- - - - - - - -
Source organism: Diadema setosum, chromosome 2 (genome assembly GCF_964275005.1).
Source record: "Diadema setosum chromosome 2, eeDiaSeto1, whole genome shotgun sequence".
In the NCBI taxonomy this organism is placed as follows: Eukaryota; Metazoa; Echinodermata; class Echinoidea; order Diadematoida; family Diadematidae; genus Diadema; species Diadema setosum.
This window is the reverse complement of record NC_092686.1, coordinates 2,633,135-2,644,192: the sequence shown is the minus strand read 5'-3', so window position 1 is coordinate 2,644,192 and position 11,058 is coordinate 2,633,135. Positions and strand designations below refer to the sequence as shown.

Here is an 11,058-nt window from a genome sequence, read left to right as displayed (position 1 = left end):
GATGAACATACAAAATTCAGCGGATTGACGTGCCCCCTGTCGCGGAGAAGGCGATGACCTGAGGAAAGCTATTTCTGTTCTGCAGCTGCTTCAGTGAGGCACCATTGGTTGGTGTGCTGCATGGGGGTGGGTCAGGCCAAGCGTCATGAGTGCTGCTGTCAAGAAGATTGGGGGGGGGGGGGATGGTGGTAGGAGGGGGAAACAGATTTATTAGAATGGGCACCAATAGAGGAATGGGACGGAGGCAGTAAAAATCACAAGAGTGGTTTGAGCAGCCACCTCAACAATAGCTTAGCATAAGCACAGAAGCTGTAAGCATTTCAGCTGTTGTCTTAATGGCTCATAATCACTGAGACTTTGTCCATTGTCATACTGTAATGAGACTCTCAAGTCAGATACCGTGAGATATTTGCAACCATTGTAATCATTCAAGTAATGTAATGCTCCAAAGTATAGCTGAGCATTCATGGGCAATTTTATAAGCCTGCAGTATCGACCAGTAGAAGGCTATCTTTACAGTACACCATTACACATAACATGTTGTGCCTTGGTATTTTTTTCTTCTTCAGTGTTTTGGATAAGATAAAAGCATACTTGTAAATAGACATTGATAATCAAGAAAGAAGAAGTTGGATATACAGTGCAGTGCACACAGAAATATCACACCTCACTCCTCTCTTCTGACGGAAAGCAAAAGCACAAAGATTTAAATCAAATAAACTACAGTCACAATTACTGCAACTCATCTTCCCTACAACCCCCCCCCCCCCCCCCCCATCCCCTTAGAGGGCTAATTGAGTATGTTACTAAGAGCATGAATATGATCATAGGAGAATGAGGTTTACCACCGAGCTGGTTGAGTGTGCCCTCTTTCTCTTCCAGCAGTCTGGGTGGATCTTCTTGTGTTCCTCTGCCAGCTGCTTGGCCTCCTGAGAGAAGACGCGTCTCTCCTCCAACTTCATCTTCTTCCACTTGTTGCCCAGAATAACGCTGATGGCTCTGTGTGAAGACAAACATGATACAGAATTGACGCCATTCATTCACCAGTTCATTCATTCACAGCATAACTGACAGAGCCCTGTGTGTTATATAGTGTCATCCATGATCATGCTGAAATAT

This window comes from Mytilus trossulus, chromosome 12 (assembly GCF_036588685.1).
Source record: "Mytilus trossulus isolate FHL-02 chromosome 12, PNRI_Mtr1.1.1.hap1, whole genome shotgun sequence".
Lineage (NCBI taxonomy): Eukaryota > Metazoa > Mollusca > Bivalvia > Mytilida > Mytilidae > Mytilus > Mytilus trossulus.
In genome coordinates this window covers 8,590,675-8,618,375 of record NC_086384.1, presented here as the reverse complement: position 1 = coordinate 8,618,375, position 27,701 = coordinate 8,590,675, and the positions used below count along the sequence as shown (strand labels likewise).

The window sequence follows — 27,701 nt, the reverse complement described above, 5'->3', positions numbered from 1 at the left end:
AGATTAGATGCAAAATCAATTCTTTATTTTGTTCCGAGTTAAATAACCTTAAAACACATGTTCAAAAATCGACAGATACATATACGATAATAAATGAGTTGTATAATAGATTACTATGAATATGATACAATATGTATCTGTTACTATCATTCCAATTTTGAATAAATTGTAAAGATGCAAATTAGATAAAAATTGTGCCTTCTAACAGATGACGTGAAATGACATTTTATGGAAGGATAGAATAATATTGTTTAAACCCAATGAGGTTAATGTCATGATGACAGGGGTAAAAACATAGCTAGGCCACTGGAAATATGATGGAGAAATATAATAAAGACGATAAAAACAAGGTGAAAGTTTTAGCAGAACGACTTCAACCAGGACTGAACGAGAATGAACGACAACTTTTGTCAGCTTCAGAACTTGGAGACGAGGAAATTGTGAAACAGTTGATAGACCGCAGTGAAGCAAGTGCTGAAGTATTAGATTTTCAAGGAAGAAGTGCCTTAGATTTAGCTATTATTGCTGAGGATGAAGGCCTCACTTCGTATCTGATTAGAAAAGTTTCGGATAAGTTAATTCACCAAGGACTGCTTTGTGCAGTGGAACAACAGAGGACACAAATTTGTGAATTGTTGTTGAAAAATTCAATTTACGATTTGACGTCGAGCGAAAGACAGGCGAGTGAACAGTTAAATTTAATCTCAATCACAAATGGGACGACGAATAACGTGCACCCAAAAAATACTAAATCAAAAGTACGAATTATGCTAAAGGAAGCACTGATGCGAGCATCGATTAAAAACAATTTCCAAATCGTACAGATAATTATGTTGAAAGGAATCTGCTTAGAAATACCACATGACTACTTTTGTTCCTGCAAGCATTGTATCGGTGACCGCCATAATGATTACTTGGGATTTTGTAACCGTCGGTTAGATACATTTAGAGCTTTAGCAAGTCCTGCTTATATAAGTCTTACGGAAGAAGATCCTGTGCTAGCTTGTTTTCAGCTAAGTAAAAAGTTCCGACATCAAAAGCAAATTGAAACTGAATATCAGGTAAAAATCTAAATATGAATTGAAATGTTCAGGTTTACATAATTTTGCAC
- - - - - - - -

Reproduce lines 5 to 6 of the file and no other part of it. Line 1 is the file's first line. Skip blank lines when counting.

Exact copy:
Here is an 11,058-nt window from a genome sequence, read left to right as displayed (position 1 = left end):
GATGAACATACAAAATTCAGCGGATTGACGTGCCCCCTGTCGCGGAGAAGGCGATGACCTGAGGAAAGCTATTTCTGTTCTGCAGCTGCTTCAGTGAGGCACCATTGGTTGGTGTGCTGCATGGGGGTGGGTCAGGCCAAGCGTCATGAGTGCTGCTGTCAAGAAGATTGGGGGGGGGGGGGATGGTGGTAGGAGGGGGAAACAGATTTATTAGAATGGGCACCAATAGAGGAATGGGACGGAGGCAGTAAAAATCACAAGAGTGGTTTGAGCAGCCACCTCAACAATAGCTTAGCATAAGCACAGAAGCTGTAAGCATTTCAGCTGTTGTCTTAATGGCTCATAATCACTGAGACTTTGTCCATTGTCATACTGTAATGAGACTCTCAAGTCAGATACCGTGAGATATTTGCAACCATTGTAATCATTCAAGTAATGTAATGCTCCAAAGTATAGCTGAGCATTCATGGGCAATTTTATAAGCCTGCAGTATCGACCAGTAGAAGGCTATCTTTACAGTACACCATTACACATAACATGTTGTGCCTTGGTATTTTTTTCTTCTTCAGTGTTTTGGATAAGATAAAAGCATACTTGTAAATAGACATTGATAATCAAGAAAGAAGAAGTTGGATATACAGTGCAGTGCACACAGAAATATCACACCTCACTCCTCTCTTCTGACGGAAAGCAAAAGCACAAAGATTTAAATCAAATAAACTACAGTCACAATTACTGCAACTCATCTTCCCTACAACCCCCCCCCCCCCCCCCCCATCCCCTTAGAGGGCTAATTGAGTATGTTACTAAGAGCATGAATATGATCATAGGAGAATGAGGTTTACCACCGAGCTGGTTGAGTGTGCCCTCTTTCTCTTCCAGCAGTCTGGGTGGATCTTCTTGTGTTCCTCTGCCAGCTGCTTGGCCTCCTGAGAGAAGACGCGTCTCTCCTCCAACTTCATCTTCTTCCACTTGTTGCCCAGAATAACGCTGATGGCTCTGTGTGAAGACAAACATGATACAGAATTGACGCCATTCATTCACCAGTTCATTCATTCACAGCATAACTGACAGAGCCCTGTGTGTTATATAGTGTCATCCATGATCATGCTGAAATAT